Statistician Careers

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Statisticians analyze data and use statistical techniques to solve business, healthcare, and technology problems. Businesses increasingly depend on statistical analysis to improve efficiency and increase profits, leading to a high demand for statisticians. The Bureau of Labor Statistics projects a 31% increase in statistician jobs by 2028.

Essential Career Information

Median Annual Salary $87,780
Employment Growth Forecast from 2018-2028 31%
Annual Salary of the Highest 10% $139,350
Number of New Jobs from 2018-2028 13,600
Annual Salary of the Lowest 10% $53,000
Average Entry-Level Education Requirements Master's Degree

Source: BLS

Alternate Job Titles


What is a Statistician?

Statisticians collect, analyze, and interpret data to solve problems in a variety of industries, including government, healthcare, and research and development. Government statisticians may analyze data on the unemployment rate, the spread of diseases, or the number of endangered species.

In healthcare, statisticians may work for pharmaceutical companies, hospitals, or public health agencies, designing studies to test the effectiveness of drugs or track the spread of infectious diseases. Research and development statisticians design experiments to test products, analyze consumer data, and conduct price analyses on consumer goods.

Statisticians can also work in academia as professors, training undergraduate and graduate students on statistical analysis and conducting advanced research in the field. In every field, statisticians draw on analytical, problem-solving, and mathematics skills. They bring precision and accuracy to their jobs and rely on communication skills to propose solutions to decision-makers.

Frequently Asked Questions


What is the role of a statistician?

Statisticians help organizations make informed decisions by analyzing data and presenting it to managers, executives, and other stakeholders within an organization.

What work do statisticians do?

Statisticians gather data, analyze numerical information using statistical techniques, and draw conclusions from their analysis. They then present the results to organizations and stakeholders.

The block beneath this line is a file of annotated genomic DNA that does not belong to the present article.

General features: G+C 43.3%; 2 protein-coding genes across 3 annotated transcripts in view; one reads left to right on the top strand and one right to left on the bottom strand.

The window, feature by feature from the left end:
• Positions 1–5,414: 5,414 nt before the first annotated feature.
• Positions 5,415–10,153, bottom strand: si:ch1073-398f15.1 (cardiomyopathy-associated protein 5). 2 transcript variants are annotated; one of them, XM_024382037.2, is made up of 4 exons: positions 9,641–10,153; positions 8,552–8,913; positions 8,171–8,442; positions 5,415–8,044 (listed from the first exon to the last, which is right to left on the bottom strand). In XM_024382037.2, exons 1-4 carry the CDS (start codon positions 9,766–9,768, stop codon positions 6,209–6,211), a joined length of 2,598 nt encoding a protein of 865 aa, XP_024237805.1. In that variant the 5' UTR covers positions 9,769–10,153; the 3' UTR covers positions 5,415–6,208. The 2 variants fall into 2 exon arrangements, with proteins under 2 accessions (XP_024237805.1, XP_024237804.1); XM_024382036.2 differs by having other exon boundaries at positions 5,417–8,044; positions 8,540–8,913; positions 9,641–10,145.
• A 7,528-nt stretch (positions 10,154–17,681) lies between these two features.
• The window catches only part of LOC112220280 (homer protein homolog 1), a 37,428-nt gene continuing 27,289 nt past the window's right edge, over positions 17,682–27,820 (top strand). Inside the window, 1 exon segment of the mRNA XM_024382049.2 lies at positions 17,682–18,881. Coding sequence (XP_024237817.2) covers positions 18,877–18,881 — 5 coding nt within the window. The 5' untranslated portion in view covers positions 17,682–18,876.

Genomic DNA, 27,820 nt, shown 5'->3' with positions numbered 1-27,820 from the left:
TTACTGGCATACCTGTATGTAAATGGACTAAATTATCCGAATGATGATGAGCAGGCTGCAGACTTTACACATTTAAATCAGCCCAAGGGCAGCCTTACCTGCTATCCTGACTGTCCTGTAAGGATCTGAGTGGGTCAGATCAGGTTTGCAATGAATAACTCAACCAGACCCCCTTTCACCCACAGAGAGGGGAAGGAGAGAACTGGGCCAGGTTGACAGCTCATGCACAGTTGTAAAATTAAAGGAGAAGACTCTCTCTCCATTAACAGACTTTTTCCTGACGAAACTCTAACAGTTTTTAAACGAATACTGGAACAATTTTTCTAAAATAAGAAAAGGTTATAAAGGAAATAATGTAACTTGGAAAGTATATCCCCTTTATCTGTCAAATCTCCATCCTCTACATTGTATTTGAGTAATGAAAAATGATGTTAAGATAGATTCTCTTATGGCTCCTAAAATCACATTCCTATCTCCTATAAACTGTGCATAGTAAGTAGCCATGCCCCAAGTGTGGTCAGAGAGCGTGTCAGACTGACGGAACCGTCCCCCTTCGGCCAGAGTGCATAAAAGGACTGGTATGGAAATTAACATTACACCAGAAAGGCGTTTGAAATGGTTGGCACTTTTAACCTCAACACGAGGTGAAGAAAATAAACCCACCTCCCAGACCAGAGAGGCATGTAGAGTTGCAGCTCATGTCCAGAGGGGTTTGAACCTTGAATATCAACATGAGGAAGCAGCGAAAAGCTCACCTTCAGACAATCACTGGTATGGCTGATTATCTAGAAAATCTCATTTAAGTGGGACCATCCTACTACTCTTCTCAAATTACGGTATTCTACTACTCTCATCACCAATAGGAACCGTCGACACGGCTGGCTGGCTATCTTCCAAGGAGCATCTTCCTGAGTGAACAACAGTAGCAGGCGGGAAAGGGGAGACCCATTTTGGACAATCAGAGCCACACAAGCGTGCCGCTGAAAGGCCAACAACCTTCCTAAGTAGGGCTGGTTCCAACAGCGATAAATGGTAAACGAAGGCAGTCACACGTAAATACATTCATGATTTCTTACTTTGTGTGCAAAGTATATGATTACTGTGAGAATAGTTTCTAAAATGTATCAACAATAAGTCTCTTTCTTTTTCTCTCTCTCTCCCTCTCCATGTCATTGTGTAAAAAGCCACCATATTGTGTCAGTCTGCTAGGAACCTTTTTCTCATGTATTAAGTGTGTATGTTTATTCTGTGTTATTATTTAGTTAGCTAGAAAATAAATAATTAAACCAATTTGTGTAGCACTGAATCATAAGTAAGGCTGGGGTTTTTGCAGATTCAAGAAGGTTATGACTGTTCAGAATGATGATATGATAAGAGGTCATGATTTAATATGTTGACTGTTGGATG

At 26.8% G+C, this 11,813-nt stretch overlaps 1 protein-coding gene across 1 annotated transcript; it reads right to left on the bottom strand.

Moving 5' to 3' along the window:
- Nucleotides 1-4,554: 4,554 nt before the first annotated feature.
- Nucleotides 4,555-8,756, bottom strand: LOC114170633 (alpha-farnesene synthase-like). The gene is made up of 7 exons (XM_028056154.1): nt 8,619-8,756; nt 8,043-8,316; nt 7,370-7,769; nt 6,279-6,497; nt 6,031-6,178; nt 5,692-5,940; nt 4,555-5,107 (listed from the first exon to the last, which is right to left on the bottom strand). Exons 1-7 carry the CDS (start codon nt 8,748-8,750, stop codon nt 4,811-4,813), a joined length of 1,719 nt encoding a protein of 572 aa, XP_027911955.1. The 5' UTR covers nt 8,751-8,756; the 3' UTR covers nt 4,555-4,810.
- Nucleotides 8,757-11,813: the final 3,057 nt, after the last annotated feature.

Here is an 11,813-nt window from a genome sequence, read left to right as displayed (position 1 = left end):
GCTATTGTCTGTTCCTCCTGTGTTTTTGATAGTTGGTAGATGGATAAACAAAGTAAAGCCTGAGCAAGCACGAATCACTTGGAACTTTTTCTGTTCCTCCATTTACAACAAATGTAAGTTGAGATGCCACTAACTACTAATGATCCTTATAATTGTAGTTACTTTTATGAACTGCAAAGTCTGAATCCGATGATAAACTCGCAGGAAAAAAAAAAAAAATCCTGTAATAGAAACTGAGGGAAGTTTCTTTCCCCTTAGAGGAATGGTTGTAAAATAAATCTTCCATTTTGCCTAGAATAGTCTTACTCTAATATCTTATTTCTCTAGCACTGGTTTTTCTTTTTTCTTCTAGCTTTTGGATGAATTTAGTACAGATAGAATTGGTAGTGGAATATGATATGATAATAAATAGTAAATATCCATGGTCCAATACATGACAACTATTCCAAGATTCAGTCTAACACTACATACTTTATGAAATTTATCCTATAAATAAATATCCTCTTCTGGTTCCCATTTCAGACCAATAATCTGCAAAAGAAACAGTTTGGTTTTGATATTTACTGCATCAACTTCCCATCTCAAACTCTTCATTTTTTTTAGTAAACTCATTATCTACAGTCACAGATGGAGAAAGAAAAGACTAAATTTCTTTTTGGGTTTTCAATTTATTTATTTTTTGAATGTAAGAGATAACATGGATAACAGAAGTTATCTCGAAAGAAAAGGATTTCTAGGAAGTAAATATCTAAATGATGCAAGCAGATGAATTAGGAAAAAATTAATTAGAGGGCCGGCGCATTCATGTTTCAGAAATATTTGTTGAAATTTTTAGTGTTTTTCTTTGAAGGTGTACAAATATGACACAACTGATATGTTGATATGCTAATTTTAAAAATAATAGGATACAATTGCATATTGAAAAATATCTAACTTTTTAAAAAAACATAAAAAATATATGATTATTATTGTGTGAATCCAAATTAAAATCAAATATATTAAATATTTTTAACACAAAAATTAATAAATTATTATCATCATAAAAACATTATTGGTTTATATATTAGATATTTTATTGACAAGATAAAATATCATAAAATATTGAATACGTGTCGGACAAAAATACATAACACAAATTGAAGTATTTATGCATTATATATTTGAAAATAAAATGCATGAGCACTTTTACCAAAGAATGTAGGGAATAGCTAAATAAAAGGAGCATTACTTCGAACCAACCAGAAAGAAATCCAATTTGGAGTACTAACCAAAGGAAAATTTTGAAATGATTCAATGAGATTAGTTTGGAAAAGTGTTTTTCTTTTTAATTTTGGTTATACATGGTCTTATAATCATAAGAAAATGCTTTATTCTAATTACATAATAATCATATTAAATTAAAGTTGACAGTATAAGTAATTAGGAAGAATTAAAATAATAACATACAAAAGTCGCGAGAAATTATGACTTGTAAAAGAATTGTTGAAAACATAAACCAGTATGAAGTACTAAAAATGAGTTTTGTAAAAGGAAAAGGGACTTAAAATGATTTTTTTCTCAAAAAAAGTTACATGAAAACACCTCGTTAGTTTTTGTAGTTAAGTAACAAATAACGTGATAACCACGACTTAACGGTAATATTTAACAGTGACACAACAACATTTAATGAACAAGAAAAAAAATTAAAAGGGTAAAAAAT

What does it take to be a statistician?

Statisticians need strong analytical skills to effectively analyze data. They also need problem-solving skills to propose effective solutions based on their analysis. Most positions require a master's degree.

Are statisticians in high demand?

Yes, demand for statisticians is much faster than average, with 31% projected job growth by 2028. The average statistician salary exceeds $85,000.

What Does a Statistician Do?

Statisticians solve problems through the application of statistical theories and techniques. They start by collecting data through surveys, experiments, and opinion polls. They rely on sampling methods to collect data from representative groups, determining the size and type of the sample based on statistical methods.

After collecting data, statisticians use software to analyze it, looking for any trends. They also determine the margin of error in a survey to understand the validity of the data. Statisticians then draw conclusions and present their findings in reports, charts, and graphs. Statisticians often collaborate with engineers, scientists, industrial designers, and other professionals to solve problems.

Because statisticians work in so many industries, they often specialize their skills. A research biostatistician, for example, uses statistical theory to understand public health, health science, and medical research problems. They help medical researchers design medical studies and determine the statistical significance of clinical correlations. A survey statistician specializes in designing and interpreting survey results, while a biometrician uses statistical methods to understand biological data.